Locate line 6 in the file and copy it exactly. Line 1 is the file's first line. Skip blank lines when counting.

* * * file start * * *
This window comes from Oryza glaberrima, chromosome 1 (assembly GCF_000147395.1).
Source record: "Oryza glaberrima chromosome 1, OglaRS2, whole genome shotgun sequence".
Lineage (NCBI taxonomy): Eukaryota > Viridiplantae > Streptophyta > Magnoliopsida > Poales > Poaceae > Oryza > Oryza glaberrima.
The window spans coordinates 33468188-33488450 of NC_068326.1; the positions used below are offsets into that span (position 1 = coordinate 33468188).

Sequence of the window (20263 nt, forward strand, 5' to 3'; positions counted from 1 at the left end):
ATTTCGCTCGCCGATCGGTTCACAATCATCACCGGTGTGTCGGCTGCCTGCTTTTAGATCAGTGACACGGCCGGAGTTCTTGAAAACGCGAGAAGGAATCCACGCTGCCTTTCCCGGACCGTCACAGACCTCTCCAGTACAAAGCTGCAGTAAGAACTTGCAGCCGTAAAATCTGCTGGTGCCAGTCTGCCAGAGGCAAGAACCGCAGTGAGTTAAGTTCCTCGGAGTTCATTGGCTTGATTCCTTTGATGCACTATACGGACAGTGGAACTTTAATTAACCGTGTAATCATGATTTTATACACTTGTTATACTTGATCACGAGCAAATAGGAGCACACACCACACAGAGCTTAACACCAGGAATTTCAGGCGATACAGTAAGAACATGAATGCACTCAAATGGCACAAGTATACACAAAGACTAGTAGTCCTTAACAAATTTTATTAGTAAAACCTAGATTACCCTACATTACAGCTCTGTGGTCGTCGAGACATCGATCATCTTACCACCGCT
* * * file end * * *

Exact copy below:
ATTTCGCTCGCCGATCGGTTCACAATCATCACCGGTGTGTCGGCTGCCTGCTTTTAGATCAGTGACACGGCCGGAGTTCTTGAAAACGCGAGAAGGAATCCACGCTGCCTTTCCCGGACCGTCACAGACCTCTCCAGTACAAAGCTGCAGTAAGAACTTGCAGCCGTAAAATCTGCTGGTGCCAGTCTGCCAGAGGCAAGAACCGCAGTGAGTTAAGTTCCTCGGAGTTCATTGGCTTGATTCCTTTGATGCACTATACGGACAGTGGAACTTTAATTAACCGTGTAATCATGATTTTATACACTTGTTATACTTGATCACGAGCAAATAGGAGCACACACCACACAGAGCTTAACACCAGGAATTTCAGGCGATACAGTAAGAACATGAATGCACTCAAATGGCACAAGTATACACAAAGACTAGTAGTCCTTAACAAATTTTATTAGTAAAACCTAGATTACCCTACATTACAGCTCTGTGGTCGTCGAGACATCGATCATCTTACCACCGCT